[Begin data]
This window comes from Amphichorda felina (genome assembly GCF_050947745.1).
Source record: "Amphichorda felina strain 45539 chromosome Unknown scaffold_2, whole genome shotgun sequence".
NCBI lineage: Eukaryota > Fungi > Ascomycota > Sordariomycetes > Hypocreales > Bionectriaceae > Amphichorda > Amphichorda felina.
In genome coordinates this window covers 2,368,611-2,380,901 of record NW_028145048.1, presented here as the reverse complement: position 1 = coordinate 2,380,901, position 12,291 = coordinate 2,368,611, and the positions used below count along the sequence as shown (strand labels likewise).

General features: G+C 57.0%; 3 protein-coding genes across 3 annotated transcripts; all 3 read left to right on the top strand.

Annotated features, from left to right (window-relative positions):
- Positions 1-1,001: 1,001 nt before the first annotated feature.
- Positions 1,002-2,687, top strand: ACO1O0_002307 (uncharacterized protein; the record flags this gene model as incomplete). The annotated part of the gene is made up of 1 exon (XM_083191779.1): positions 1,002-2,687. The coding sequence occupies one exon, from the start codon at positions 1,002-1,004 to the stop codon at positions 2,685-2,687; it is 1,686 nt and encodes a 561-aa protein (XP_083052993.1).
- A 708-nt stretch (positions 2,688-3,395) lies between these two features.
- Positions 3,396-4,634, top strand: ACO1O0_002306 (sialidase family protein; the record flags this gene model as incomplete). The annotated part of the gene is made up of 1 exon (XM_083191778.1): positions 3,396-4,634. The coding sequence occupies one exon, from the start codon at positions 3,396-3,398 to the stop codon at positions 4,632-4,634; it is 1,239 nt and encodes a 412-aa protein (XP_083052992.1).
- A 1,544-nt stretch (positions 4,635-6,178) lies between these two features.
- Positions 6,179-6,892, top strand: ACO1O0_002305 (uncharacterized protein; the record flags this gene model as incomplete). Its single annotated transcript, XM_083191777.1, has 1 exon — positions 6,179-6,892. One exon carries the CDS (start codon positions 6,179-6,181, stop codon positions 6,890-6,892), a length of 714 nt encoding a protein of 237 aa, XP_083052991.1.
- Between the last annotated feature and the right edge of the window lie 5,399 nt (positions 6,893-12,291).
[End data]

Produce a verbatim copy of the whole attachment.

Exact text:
This window comes from Amphichorda felina (genome assembly GCF_050947745.1).
Source record: "Amphichorda felina strain 45539 chromosome Unknown scaffold_2, whole genome shotgun sequence".
NCBI lineage: Eukaryota > Fungi > Ascomycota > Sordariomycetes > Hypocreales > Bionectriaceae > Amphichorda > Amphichorda felina.
In genome coordinates this window covers 2,368,611-2,380,901 of record NW_028145048.1, presented here as the reverse complement: position 1 = coordinate 2,380,901, position 12,291 = coordinate 2,368,611, and the positions used below count along the sequence as shown (strand labels likewise).

General features: G+C 57.0%; 3 protein-coding genes across 3 annotated transcripts; all 3 read left to right on the top strand.

Annotated features, from left to right (window-relative positions):
- Positions 1-1,001: 1,001 nt before the first annotated feature.
- Positions 1,002-2,687, top strand: ACO1O0_002307 (uncharacterized protein; the record flags this gene model as incomplete). The annotated part of the gene is made up of 1 exon (XM_083191779.1): positions 1,002-2,687. The coding sequence occupies one exon, from the start codon at positions 1,002-1,004 to the stop codon at positions 2,685-2,687; it is 1,686 nt and encodes a 561-aa protein (XP_083052993.1).
- A 708-nt stretch (positions 2,688-3,395) lies between these two features.
- Positions 3,396-4,634, top strand: ACO1O0_002306 (sialidase family protein; the record flags this gene model as incomplete). The annotated part of the gene is made up of 1 exon (XM_083191778.1): positions 3,396-4,634. The coding sequence occupies one exon, from the start codon at positions 3,396-3,398 to the stop codon at positions 4,632-4,634; it is 1,239 nt and encodes a 412-aa protein (XP_083052992.1).
- A 1,544-nt stretch (positions 4,635-6,178) lies between these two features.
- Positions 6,179-6,892, top strand: ACO1O0_002305 (uncharacterized protein; the record flags this gene model as incomplete). Its single annotated transcript, XM_083191777.1, has 1 exon — positions 6,179-6,892. One exon carries the CDS (start codon positions 6,179-6,181, stop codon positions 6,890-6,892), a length of 714 nt encoding a protein of 237 aa, XP_083052991.1.
- Between the last annotated feature and the right edge of the window lie 5,399 nt (positions 6,893-12,291).